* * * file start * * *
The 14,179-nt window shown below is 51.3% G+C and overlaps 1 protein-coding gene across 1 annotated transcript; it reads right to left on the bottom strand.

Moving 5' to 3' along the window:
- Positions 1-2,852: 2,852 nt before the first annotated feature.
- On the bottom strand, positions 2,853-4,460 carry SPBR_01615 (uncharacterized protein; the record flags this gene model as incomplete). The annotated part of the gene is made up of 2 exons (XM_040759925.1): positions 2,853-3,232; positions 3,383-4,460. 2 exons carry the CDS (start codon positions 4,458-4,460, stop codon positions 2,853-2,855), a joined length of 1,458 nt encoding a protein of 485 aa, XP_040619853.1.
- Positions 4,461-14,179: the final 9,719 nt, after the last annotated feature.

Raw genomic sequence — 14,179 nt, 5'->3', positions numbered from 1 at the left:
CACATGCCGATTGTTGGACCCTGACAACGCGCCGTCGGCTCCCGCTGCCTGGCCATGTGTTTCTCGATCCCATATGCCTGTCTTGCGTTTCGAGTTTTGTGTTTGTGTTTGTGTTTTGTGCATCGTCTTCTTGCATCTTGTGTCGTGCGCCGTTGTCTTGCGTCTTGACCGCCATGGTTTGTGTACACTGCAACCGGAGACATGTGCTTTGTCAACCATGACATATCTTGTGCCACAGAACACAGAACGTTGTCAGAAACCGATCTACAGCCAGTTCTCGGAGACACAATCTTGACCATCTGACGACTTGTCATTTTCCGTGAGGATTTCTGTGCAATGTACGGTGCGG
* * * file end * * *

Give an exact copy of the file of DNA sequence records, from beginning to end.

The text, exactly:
The 14,179-nt window shown below is 51.3% G+C and overlaps 1 protein-coding gene across 1 annotated transcript; it reads right to left on the bottom strand.

Moving 5' to 3' along the window:
- Positions 1-2,852: 2,852 nt before the first annotated feature.
- On the bottom strand, positions 2,853-4,460 carry SPBR_01615 (uncharacterized protein; the record flags this gene model as incomplete). The annotated part of the gene is made up of 2 exons (XM_040759925.1): positions 2,853-3,232; positions 3,383-4,460. 2 exons carry the CDS (start codon positions 4,458-4,460, stop codon positions 2,853-2,855), a joined length of 1,458 nt encoding a protein of 485 aa, XP_040619853.1.
- Positions 4,461-14,179: the final 9,719 nt, after the last annotated feature.

Raw genomic sequence — 14,179 nt, 5'->3', positions numbered from 1 at the left:
CACATGCCGATTGTTGGACCCTGACAACGCGCCGTCGGCTCCCGCTGCCTGGCCATGTGTTTCTCGATCCCATATGCCTGTCTTGCGTTTCGAGTTTTGTGTTTGTGTTTGTGTTTTGTGCATCGTCTTCTTGCATCTTGTGTCGTGCGCCGTTGTCTTGCGTCTTGACCGCCATGGTTTGTGTACACTGCAACCGGAGACATGTGCTTTGTCAACCATGACATATCTTGTGCCACAGAACACAGAACGTTGTCAGAAACCGATCTACAGCCAGTTCTCGGAGACACAATCTTGACCATCTGACGACTTGTCATTTTCCGTGAGGATTTCTGTGCAATGTACGGTGCGG